The Anatomy of Business Investments in Nicaragua, And A Question
I've been reminded recently about a story about one Sandinista I knew. We were on a walk with one man who did not appreciate the Sandinista's unfair business tactics. I asked the Sandinista, what examples can you give me of honest work you have done? The first example he came up with was that he bought and sold coffee in the 80s. The other man said, "You call that honest business? The law stated that only you and a few other Sandinistas could buy and sell coffee, and you got to set the prices? You sure did earn some money! But the farmers couldn't get competing bids, they got nothing. You got it all!" The Sandinista said, you have to know how to operate, the farmers wouldn't have gotten squat for their coffee beans without me!
Well, that is just a story, and nothing like that is happening now of course. Have you ever wondered why so many Sandinistas wear dark glasses?
But the point of this forum topic is to raise a question.
I was reminded of the story because I received an email reminding me of how these things work. The investor comes in, and either from his own idealistic desire to make friends of Reds, or by favors or potential favors - or as a last resort, by indirect violence that can only be "stopped" by the mafia - the investor takes on mafia (Sandinistas and/or related others) as business partners. Maybe he writes a contract guaranteeing them a certain share of business, maybe they actually invest a small amount of money for a share... in any case, as long as the investor keeps pumping in the cash, those local business partners do well, because the contractors work through them. If the investment in any way turns sour (Nicaraguans can send in prostitutes to destroy a family, send in mercenaries to attack, lawyers to put people in jail, all without remorse) - the foreigner realizes he is dependent on those partners more than he had ever dreamed. If a contract states that the partner will come up with some payment (or share of revenue for selling some lumber) and then it never happens, there should be a default on their "shares", right? But if the investor tries to take the partner to court, then the lawyers and judges all hold out their hands and take more money, then explain they can do nothing. On the other hand, if the partners feel it's time, they go to the same lawyers and judges and pay them less money, but their case is actually going to win and the partners are going to own the whole investment. Maybe the investor can negotiate some trivial payment of "feel-good" to think he is not being robbed. The Sandinistas can pull these "transitions" off much more easily than the PLC because they control all branches of government, but that doesn't necessarily mean that a government fully-controlled by Aleman would be different in character.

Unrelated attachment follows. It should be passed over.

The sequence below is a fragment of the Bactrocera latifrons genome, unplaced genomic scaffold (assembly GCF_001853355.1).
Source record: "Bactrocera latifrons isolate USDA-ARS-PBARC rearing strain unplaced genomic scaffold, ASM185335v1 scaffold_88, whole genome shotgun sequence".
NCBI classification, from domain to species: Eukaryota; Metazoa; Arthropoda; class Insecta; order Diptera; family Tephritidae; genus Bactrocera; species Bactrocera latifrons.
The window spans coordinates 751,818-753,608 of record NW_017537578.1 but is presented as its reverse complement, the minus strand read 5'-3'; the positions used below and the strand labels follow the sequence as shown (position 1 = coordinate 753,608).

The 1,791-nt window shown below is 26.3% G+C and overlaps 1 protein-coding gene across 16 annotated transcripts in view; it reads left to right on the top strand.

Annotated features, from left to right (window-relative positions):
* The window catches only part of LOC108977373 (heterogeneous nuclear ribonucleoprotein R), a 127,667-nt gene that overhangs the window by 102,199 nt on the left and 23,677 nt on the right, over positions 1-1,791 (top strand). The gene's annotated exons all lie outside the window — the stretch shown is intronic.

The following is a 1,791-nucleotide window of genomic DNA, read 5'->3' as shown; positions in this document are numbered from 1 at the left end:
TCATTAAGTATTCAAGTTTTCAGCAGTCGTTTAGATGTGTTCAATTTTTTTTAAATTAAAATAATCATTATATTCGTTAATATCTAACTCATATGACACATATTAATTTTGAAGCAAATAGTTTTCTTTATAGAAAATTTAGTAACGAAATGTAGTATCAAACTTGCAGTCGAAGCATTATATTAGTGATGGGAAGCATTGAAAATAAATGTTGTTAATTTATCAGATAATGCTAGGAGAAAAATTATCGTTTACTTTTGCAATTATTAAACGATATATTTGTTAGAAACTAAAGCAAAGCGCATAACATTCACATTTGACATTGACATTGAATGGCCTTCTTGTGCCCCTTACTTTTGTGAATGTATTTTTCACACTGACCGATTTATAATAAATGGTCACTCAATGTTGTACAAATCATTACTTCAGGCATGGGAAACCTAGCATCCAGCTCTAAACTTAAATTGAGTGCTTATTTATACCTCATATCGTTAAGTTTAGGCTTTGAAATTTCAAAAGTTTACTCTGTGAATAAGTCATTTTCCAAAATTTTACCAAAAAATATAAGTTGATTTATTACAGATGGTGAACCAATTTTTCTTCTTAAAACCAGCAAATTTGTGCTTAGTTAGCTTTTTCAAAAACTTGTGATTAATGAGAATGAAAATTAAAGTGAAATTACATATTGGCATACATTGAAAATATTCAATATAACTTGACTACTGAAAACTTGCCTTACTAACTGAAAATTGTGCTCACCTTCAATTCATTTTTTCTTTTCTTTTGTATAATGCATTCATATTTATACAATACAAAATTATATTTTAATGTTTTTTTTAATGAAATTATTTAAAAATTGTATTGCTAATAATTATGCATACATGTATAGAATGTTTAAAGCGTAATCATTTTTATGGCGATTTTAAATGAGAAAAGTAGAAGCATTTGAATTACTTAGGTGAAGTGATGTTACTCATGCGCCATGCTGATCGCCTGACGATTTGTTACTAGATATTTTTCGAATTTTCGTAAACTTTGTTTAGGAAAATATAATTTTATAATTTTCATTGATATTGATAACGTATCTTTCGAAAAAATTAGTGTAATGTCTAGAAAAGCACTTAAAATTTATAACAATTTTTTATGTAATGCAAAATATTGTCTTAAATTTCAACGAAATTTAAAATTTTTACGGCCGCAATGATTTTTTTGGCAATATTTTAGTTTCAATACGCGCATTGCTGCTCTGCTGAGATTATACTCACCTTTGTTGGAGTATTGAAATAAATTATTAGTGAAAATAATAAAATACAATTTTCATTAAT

From what I have heard, current investors are currently getting the calls to begin this multi-step process. And they are taking on the local investors as partners. I won't say which ones, but I will simply ask a few who either have gotten the call, or will soon.
Mr Fleming of Seaside Mariana, have you taken on local partners? What are the apparent terms? When you calculate the prospective investment return on the $350,000 "shares" you are offering, is this before or after the "partner" take?
Mr Hughes of Cooltop, have you taken on local partners? What are the apparent terms? If so, why haven't you stated the truth on your website so that others will know how Nicaragua actually works?
It reminds me of the Godfather, when Michael gets the advice from his dying father: "Whoever comes to you to propose the meeting, he's the traitor."
The question is: Have you received the call?